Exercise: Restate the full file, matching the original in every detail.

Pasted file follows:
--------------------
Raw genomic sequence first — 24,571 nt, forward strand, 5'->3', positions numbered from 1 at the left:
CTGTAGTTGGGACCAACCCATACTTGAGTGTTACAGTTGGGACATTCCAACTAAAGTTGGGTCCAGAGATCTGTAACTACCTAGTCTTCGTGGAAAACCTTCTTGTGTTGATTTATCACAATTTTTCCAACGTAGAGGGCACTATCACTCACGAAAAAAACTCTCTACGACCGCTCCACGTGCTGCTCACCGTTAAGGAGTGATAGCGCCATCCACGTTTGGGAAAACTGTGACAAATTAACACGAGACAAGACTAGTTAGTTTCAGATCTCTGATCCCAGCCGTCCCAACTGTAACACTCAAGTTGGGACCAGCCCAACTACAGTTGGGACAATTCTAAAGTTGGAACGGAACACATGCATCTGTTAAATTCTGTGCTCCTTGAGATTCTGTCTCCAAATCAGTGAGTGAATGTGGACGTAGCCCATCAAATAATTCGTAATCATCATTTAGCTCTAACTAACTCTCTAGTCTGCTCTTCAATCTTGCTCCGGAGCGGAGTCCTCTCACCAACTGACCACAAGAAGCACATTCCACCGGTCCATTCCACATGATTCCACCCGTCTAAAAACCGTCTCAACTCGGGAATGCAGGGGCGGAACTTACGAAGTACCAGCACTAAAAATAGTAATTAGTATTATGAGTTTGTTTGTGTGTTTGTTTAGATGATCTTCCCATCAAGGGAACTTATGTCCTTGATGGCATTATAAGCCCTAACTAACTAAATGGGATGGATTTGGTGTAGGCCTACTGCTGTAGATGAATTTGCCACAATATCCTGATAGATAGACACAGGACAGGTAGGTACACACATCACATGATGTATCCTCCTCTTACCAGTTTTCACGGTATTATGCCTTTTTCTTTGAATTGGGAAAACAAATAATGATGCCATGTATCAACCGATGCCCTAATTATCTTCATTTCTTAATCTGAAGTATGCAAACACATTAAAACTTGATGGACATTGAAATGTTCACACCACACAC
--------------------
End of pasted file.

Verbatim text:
Raw genomic sequence first — 24,571 nt, forward strand, 5'->3', positions numbered from 1 at the left:
CTGTAGTTGGGACCAACCCATACTTGAGTGTTACAGTTGGGACATTCCAACTAAAGTTGGGTCCAGAGATCTGTAACTACCTAGTCTTCGTGGAAAACCTTCTTGTGTTGATTTATCACAATTTTTCCAACGTAGAGGGCACTATCACTCACGAAAAAAACTCTCTACGACCGCTCCACGTGCTGCTCACCGTTAAGGAGTGATAGCGCCATCCACGTTTGGGAAAACTGTGACAAATTAACACGAGACAAGACTAGTTAGTTTCAGATCTCTGATCCCAGCCGTCCCAACTGTAACACTCAAGTTGGGACCAGCCCAACTACAGTTGGGACAATTCTAAAGTTGGAACGGAACACATGCATCTGTTAAATTCTGTGCTCCTTGAGATTCTGTCTCCAAATCAGTGAGTGAATGTGGACGTAGCCCATCAAATAATTCGTAATCATCATTTAGCTCTAACTAACTCTCTAGTCTGCTCTTCAATCTTGCTCCGGAGCGGAGTCCTCTCACCAACTGACCACAAGAAGCACATTCCACCGGTCCATTCCACATGATTCCACCCGTCTAAAAACCGTCTCAACTCGGGAATGCAGGGGCGGAACTTACGAAGTACCAGCACTAAAAATAGTAATTAGTATTATGAGTTTGTTTGTGTGTTTGTTTAGATGATCTTCCCATCAAGGGAACTTATGTCCTTGATGGCATTATAAGCCCTAACTAACTAAATGGGATGGATTTGGTGTAGGCCTACTGCTGTAGATGAATTTGCCACAATATCCTGATAGATAGACACAGGACAGGTAGGTACACACATCACATGATGTATCCTCCTCTTACCAGTTTTCACGGTATTATGCCTTTTTCTTTGAATTGGGAAAACAAATAATGATGCCATGTATCAACCGATGCCCTAATTATCTTCATTTCTTAATCTGAAGTATGCAAACACATTAAAACTTGATGGACATTGAAATGTTCACACCACACAC